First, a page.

To make an omelet, sometimes you have to break some eggs.
At least, that's what Angry Birds app designer Rovio is hoping will happen after it cuts up to 130 jobs, or about 16 percent of its workforce, to cope with slowing growth and games that failed to fly.
"We have been building our team on assumptions of faster growth than have materialized," Rovio chief executive Mikael Hed wrote in a blog post on Thursday.
The game maker said it will organize around three business that it believes have the highest growth potential: Games, media and consumer products. The job cuts come as its latest Angry Birds release, a female-centric game called Stella, failed to crack the top 100 downloaded apps on Apple. While the original Angry Birds game still has more than 200 million monthly active players, the app has apparently shed 63 million players since it peaked in 2012.
"It is never easy to consider changes like this, but it is better to do them sooner rather than later, when we are in a good place to reignite growth," Hed wrote in his blog post.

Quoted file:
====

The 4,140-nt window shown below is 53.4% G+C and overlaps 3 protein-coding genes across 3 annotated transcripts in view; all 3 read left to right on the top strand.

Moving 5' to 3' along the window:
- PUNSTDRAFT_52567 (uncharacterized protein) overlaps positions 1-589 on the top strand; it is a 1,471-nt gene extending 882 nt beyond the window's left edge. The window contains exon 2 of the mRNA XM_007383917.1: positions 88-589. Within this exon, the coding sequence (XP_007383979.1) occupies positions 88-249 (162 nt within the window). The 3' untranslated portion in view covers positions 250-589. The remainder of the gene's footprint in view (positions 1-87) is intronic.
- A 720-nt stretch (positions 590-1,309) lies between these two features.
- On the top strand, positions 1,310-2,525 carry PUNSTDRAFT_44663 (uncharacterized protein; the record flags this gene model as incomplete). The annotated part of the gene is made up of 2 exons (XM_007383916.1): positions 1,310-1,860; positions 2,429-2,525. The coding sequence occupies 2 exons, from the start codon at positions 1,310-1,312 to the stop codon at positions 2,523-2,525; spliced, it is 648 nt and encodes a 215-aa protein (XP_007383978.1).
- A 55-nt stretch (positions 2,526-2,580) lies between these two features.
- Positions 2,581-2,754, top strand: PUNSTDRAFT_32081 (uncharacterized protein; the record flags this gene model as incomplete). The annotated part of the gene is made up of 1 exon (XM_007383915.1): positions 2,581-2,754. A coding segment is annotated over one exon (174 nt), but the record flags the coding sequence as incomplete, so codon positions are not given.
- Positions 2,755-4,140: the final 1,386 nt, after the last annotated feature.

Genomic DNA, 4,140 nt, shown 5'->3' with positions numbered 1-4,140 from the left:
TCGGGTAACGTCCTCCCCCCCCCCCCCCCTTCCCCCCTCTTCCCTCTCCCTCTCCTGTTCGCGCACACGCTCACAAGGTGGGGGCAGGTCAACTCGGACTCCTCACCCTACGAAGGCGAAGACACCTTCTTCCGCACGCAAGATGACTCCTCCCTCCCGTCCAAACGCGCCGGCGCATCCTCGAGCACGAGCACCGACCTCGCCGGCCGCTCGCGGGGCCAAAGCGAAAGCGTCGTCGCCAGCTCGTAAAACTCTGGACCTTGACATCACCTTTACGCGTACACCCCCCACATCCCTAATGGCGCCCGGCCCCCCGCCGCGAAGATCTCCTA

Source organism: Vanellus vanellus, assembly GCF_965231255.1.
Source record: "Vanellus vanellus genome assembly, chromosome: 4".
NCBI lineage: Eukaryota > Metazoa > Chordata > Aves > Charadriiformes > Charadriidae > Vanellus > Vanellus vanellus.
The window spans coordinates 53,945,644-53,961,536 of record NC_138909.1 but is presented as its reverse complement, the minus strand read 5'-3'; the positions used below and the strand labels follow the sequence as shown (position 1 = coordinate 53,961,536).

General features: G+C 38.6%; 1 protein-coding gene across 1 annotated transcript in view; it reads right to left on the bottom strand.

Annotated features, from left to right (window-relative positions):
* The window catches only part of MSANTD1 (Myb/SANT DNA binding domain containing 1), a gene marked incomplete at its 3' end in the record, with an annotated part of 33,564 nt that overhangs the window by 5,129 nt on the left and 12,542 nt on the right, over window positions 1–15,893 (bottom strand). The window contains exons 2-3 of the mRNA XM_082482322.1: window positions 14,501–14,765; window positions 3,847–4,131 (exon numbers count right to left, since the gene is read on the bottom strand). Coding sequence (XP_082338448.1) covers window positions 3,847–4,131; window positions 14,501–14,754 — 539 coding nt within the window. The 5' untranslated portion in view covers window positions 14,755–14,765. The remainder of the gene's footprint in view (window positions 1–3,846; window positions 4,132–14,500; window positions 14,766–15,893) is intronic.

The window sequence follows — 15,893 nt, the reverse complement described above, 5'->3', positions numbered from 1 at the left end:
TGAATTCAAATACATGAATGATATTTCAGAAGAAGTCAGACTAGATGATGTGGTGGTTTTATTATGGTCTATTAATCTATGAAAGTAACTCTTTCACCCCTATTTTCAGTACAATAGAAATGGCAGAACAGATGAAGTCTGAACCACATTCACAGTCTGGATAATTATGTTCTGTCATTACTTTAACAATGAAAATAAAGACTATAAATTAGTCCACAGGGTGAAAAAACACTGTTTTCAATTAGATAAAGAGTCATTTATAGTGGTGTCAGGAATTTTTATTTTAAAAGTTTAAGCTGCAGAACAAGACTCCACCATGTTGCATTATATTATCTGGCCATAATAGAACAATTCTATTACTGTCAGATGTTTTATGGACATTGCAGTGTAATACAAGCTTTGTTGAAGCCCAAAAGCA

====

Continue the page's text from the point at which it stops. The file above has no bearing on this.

Part of Rovio's issue is the popularity of newer, fresher games, such as Candy Crush Saga from app designer King, which was released in 2012. Angry Birds, meanwhile, was released in 2009.
Rovio has issued several new twists on the original game, such as Angry Birds Seasons and Angry Birds Star Wars. But none of the releases apparently slowed down consumers' fickle interest in finding newer and fresher games.
The decision to cut its headcount comes after Rovio said in August that CEO Hed will be stepping down in January. Hed, who co-founded the company in 2003, will remain as chairman of the company's animation and movie business. He'll be replaced by Rovio chief commercial officer Pekka Rantala.
At the same time, Angry Birds itself is in no danger of flying away. The game has hatched several other lines of business, including an animated series and a 3D movie, which is set for a 2016 release. Fans who want a real-life Angry Birds experience can also visit theme park attractions in Finland, the U.K. and the U.S., including one attraction at the Kennedy Space Center visitor complex.